The purpose of this study was to develop a mechanical critical thinking scale (named the “Mechanical Critical Thinking Scale”) for high school students.
Material and methods:
A stratified random sampling method was used to establish the norms. After pre-tests and item analysis, the scale was determined to have five subtest sections consisting of 25 question items.
Difficulty indexes of all items were between 0.37 and 0.90 with an average of 0.61, and the discrimination indexes were between 0.17 and 0.68 with an average of 0.45. Reliability and validity analyses showed that the mechanical critical thinking scale developed in this study had a moderate difficulty and satisfactory reliability and validity. In addition, using 1,954 high school students (766 10th-grade students, 459 11th-grade students, and 729 12th-grade students) as participants, this study established a norm and investigated the differences among genders and ages.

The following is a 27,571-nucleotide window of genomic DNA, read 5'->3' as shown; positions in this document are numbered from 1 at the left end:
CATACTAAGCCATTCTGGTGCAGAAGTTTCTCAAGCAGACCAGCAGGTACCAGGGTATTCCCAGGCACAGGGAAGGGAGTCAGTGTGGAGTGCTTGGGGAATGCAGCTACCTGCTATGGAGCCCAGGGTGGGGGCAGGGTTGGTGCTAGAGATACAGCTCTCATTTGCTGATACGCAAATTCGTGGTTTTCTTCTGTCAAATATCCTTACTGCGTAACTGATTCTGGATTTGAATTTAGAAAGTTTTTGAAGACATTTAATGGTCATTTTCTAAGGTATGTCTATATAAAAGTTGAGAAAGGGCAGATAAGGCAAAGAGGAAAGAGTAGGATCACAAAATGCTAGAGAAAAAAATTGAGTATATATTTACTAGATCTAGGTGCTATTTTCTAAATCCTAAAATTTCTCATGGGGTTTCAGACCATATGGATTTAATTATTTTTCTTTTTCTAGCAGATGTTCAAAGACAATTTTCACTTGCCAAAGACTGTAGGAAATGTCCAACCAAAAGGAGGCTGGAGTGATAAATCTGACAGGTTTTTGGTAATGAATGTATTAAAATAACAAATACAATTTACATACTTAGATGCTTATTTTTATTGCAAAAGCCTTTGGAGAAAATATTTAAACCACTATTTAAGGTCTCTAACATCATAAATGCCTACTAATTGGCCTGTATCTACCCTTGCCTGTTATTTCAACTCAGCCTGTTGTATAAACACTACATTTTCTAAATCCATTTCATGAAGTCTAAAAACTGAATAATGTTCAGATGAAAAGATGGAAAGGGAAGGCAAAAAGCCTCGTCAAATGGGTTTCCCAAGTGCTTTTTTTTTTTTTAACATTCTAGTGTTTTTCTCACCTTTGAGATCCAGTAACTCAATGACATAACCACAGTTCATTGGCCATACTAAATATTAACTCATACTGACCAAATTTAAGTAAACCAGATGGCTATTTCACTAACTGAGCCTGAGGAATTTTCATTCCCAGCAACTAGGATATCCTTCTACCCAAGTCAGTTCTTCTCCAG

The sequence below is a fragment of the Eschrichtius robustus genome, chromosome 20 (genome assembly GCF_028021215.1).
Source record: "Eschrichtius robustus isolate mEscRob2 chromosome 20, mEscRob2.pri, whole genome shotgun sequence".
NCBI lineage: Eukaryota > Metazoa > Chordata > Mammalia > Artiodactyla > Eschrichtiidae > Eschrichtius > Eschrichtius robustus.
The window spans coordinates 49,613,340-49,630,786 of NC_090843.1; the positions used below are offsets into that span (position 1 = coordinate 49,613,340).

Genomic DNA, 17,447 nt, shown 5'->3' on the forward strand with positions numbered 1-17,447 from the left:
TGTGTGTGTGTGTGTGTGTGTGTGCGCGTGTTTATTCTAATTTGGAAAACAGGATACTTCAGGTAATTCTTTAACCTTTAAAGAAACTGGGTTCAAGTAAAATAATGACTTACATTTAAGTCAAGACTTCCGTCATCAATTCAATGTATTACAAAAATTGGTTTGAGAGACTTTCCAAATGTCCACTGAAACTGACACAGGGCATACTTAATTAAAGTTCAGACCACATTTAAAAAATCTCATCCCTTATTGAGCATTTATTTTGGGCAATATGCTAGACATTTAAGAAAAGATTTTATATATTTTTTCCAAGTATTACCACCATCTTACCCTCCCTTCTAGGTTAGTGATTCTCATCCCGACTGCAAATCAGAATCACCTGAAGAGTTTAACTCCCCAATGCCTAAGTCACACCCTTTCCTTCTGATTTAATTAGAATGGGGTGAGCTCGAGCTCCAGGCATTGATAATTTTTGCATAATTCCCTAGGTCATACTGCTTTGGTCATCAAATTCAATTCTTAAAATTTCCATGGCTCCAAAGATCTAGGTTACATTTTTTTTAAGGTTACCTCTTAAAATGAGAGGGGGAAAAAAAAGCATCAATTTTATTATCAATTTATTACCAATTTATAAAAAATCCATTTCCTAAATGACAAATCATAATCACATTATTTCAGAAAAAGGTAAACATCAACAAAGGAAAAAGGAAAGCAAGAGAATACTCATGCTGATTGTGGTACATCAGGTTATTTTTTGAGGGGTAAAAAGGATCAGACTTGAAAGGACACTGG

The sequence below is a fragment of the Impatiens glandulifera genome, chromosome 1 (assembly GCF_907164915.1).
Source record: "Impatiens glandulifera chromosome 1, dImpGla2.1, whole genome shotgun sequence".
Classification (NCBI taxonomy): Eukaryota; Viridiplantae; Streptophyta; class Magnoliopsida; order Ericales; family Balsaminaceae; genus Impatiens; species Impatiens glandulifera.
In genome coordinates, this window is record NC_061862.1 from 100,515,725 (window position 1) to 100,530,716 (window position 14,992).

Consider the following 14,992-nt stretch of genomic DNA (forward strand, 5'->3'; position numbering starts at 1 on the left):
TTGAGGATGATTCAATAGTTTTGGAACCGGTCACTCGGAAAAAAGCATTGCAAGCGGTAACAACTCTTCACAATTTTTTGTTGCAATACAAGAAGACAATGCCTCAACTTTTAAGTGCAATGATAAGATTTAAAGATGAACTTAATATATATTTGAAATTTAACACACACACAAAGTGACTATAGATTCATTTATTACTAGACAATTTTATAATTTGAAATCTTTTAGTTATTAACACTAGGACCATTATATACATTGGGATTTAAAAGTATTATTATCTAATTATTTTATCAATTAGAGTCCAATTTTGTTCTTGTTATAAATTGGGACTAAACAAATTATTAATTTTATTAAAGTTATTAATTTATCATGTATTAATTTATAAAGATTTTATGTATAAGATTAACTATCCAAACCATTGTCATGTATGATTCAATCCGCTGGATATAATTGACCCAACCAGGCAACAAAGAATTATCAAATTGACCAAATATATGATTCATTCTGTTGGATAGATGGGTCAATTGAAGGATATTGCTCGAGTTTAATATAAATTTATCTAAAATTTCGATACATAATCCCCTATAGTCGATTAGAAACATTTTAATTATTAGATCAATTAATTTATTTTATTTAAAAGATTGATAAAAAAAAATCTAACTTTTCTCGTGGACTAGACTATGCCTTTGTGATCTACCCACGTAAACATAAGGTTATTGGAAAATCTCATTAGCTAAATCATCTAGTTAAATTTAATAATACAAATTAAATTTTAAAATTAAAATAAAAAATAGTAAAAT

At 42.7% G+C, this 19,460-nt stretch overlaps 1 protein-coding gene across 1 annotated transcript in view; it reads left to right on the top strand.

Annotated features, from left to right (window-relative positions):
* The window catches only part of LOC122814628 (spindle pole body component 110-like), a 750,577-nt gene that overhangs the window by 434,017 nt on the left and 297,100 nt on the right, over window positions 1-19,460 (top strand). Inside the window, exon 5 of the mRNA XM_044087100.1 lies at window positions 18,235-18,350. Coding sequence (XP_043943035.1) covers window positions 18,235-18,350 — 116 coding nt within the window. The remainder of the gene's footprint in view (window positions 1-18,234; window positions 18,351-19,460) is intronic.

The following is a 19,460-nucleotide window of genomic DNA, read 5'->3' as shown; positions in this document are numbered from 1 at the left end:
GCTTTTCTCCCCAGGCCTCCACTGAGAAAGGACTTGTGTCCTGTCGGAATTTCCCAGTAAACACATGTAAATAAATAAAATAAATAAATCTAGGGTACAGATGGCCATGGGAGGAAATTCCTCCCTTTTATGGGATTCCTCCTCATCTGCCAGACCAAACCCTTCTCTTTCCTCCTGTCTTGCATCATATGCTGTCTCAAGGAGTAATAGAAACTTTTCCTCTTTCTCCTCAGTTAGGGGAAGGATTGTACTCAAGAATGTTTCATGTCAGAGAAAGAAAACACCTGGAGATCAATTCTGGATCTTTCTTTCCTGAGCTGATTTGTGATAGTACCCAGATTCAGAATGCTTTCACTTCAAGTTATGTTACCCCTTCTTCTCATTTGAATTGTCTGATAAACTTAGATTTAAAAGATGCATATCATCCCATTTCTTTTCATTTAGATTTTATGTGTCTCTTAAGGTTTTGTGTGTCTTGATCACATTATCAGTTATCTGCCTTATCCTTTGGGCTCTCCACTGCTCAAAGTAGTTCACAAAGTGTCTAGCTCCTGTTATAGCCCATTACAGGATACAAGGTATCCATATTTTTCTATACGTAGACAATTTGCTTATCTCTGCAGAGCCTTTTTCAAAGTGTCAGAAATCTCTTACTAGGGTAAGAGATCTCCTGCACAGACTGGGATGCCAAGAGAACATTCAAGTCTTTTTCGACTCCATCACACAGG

The results showed that male students had better mechanical critical thinking skills than did female students in terms of induction aptitude, while female students were better in evaluation aptitude. In addition, the mechanism critical thinking performance of 12th-grade students was superior to that of 10th- and 11th-grade students.
This is an open access article distributed under the Creative Commons Attribution License which permits unrestricted use, distribution, and reproduction in any medium, provided the original work is properly cited.